Business Maverick

Business Maverick

Kia’s Aussie pickup targets nation’s love of gas-guzzling trucks

Kia’s Aussie pickup targets nation’s love of gas-guzzling trucks
The Kia Corp. Logo on the company's EV5 electric vehicle at the company's EV Day in Yeoju, South Korea, on Thursday, 12 October 2023. Kia has gone against the EV grain by unveiling a diesel-powered pick-up truck in Australia. (Photo: SeongJoon Cho/Bloomberg)

As global automakers pivot to electrify their fleets, South Korea’s Kia Corp. has gone against the grain by unveiling its first pickup truck — a diesel model designed specifically for the Australian market. The move is testament to Australians’ abiding love for hardy off-roaders and is another sign of just how difficult it will be to wean the country off gas-guzzling vehicles.  

Last month, Kia released a teaser trailer for the truck, with some of Australia’s most-loved sports stars — including tennis champion Ash Barty, around-the-world sailor Jessica Watson, AFL legend Buddy Franklin, Matilda’s goalkeeper Mackenzie Arnold and cricketer Steve Waugh — arguing the vehicle should be named after them. In a follow-up trailer released on Thursday, the truck’s rightful name was confirmed — the Kia Tasman.

The moniker is a nod to the Tasman sea between Australia and New Zealand, evoking the rugged region that inspired much of the truck’s specifications. Kia called it the “most Australian Kia yet” in a statement, confirming it to be their first product given an Aussie-inspired name.

The new model will be entering a crowded market. Dual-cab “utes”, as pickups are known locally, are the most popular cars in Australia, with Ford Motor Co.’s Ranger, Toyota Motor Corp.’s HiLux and Isuzu Motor’s Ltd.’s D-Max filling the top three spots last year.

“We logically felt that the next step in our growth and our presence in the Australian landscape was to add the product that most Australians are driving,” Roland Rivero, general manager of product planning at Kia Australia, said in an interview. Still, “it was a difficult process of convincing our headquarters to give it to us,” given the industry’s move toward electrification, he added.

Kia is hoping to capture 10% of the Australian light-commercial vehicle market with the Tasman, setting an annual sales target of 20,000 units, a modest goal compared to the Ranger’s and Hilux’s sales, which each topped 60,000 last year.

“It’s obviously going to be very tough, we’ve got very established competitors that have been doing this for decades,” Rivero said. However, “there’s definitely an opportunity there to try and convert some of those customers looking at the existing ute competitors.”

The Tasman’s high-quality specifications and market-leading seven-year, unlimited kilometre warranty will be strong selling points, he said.

To bolster its credentials as a workhorse utility vehicle, the Tasman will sport a 3.5 ton towing capacity, a payload of at least one ton, and ANCAP safety certification that will allow it to break into the lucrative fleet market. The vehicle will appeal to customers looking to “buy a ute, use it as a tool of the trade Monday to Friday, and on the weekend it’s a family vehicle similar to an SUV.”

The Tasman will also be sold in the Middle East, South Africa, South America and parts of Asia, but Australia is clearly the focal point. “We’ve never had a product that has had this level of engineers coming to Australia to tailor the product for our market,” Rivero said.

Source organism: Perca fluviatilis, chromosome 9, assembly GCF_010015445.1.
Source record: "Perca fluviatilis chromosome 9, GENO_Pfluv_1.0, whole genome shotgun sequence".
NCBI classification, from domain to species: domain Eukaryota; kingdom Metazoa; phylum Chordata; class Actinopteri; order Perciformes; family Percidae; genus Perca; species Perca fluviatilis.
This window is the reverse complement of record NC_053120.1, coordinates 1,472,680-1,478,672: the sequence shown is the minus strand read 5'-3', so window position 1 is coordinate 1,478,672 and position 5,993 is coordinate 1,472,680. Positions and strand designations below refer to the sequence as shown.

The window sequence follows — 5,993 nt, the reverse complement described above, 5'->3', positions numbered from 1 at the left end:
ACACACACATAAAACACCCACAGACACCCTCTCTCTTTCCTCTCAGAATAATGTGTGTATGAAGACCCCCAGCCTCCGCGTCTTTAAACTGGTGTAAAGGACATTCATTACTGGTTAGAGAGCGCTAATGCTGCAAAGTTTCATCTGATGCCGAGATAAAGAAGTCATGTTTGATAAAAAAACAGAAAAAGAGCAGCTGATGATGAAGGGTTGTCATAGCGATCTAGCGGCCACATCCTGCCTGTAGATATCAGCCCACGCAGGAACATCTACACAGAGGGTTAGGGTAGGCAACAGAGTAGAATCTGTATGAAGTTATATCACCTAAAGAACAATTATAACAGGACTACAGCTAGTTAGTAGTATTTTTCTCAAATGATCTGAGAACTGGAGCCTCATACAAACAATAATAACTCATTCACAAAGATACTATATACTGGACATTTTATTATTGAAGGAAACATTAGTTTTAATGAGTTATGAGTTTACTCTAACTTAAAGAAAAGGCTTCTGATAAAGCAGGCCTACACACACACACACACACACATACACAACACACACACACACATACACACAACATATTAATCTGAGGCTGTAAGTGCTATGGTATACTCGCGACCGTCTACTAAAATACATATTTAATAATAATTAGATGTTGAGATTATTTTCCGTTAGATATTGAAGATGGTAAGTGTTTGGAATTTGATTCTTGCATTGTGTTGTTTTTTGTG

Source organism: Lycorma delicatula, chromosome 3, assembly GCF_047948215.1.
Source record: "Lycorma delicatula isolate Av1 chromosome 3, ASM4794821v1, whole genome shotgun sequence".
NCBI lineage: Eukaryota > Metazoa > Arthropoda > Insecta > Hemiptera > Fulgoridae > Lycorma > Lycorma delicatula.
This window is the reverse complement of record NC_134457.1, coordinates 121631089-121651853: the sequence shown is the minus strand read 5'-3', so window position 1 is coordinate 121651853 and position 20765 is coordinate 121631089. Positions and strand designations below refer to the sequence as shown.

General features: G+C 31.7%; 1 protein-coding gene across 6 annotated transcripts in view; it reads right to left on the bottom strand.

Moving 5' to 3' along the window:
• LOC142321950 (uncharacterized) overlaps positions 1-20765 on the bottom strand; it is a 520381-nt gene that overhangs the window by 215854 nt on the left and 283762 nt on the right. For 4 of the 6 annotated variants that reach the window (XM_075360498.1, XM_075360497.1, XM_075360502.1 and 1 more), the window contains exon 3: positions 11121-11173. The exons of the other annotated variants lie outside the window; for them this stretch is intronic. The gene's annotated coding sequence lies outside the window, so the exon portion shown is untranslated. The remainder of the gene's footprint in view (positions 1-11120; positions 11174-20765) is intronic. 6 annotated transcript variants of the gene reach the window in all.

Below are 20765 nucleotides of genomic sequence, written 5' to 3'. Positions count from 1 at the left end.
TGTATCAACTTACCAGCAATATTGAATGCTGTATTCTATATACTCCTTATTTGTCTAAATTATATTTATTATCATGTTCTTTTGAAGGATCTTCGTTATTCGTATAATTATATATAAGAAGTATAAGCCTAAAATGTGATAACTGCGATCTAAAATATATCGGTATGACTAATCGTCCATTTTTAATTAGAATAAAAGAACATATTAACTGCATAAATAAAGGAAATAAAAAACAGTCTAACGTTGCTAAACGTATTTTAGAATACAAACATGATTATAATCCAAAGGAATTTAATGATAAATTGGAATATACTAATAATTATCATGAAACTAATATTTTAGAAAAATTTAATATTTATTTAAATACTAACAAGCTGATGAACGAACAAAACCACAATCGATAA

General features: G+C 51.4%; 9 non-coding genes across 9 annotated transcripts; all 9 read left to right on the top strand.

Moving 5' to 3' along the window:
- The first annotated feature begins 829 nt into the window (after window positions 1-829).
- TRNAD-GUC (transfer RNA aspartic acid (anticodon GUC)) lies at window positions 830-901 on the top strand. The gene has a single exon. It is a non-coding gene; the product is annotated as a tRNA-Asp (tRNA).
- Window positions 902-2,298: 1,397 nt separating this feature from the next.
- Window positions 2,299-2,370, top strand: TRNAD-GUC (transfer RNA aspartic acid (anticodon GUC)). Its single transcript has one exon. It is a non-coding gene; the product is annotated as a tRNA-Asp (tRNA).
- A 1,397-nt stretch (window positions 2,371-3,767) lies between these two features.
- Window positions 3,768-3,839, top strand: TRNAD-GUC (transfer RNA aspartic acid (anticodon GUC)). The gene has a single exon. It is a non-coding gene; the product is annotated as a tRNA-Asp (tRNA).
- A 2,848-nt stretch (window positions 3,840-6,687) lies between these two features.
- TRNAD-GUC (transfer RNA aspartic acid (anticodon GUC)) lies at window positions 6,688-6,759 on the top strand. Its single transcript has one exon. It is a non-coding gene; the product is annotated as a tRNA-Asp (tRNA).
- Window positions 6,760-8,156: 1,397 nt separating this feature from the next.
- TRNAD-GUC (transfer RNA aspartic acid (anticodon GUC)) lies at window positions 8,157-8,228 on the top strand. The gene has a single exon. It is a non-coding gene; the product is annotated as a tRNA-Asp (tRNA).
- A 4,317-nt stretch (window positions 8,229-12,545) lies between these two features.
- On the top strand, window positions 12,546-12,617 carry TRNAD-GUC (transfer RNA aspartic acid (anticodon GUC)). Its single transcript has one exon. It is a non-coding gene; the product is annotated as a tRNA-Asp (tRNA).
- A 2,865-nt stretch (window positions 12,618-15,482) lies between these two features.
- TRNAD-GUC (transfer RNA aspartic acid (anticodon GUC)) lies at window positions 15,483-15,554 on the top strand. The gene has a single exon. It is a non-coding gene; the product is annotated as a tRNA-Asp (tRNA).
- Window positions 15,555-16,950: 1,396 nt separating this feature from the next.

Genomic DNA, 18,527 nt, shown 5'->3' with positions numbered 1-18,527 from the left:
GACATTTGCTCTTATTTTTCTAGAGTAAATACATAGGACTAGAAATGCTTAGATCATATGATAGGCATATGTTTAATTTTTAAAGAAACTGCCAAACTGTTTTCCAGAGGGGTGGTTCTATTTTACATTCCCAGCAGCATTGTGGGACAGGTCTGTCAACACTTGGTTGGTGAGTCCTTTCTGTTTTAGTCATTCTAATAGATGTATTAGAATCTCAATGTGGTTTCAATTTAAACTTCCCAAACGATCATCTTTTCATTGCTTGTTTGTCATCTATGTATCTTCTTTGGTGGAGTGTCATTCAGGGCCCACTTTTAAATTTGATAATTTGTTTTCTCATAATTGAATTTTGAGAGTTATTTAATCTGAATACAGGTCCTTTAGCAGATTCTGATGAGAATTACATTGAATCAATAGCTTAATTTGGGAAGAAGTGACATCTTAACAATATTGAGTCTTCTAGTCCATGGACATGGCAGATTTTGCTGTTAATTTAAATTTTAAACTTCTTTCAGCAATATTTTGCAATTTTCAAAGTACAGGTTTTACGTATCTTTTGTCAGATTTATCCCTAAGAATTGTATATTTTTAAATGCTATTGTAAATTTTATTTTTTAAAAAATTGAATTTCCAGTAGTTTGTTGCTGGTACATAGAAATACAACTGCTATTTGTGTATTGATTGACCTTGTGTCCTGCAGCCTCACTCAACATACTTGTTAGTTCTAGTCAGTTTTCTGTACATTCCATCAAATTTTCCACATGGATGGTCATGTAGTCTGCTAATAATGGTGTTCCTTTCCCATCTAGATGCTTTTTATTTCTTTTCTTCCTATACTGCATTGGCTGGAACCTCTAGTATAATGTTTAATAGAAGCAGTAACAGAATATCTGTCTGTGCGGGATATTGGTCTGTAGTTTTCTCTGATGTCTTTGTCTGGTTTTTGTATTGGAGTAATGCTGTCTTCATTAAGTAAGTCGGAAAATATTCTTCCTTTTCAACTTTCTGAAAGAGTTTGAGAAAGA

The launch of a new diesel ute tailored for Australian tastes and conditions is another sign the road to electrifying the nation’s vehicle fleet is likely to be long and slow.  

Read More: Tesla Abandons an Auto Lobby Over Emissions Rules: Hyperdrive

While electric vehicle sales are increasing in Australia, they’re coming off a low base. EVs accounted for 9.5% of new car sales last month, up from 6.8% a year earlier.   

In another blow to the take up of EVs, the government last month watered down proposed vehicle emission standards. As part of the changes, it adjusted emissions limits for heavier cars, such as the Ranger and HiLux, while some popular four-wheel drives — such as the Toyota Landcruiser and Nissan Patrol — will be classified as light commercial vehicles rather than passenger cars, allowing them to pump out more emissions.

“A fuel efficiency standard is long overdue,” Tony Weber, chief executive officer of the Federal Chamber of Automotive Industries said in a statement last week. “However, we remain concerned at the speed and magnitude of the change for both manufacturers and more importantly, consumers.”

Apart from Australia, Russia is the only other developed economy without fuel emissions standards. That has limited the range of electric cars available in Australia as carmakers direct EVs to countries where they have to meet tougher emissions rules.

Under the updated standards, Kia’s new ute will face fewer penalties on the emissions it produces because of its classification as a light commercial vehicle. Kia also offers a range of EVs and hybrids in Australia, including the all-electric EV9, and the Niro, which also comes as a hybrid. 

“The whole world can’t morph into electrification immediately,” said Kia’s Rivero, adding that Australia’s tradespeople, farmers and miners won’t be making the switch to EVs any time soon.


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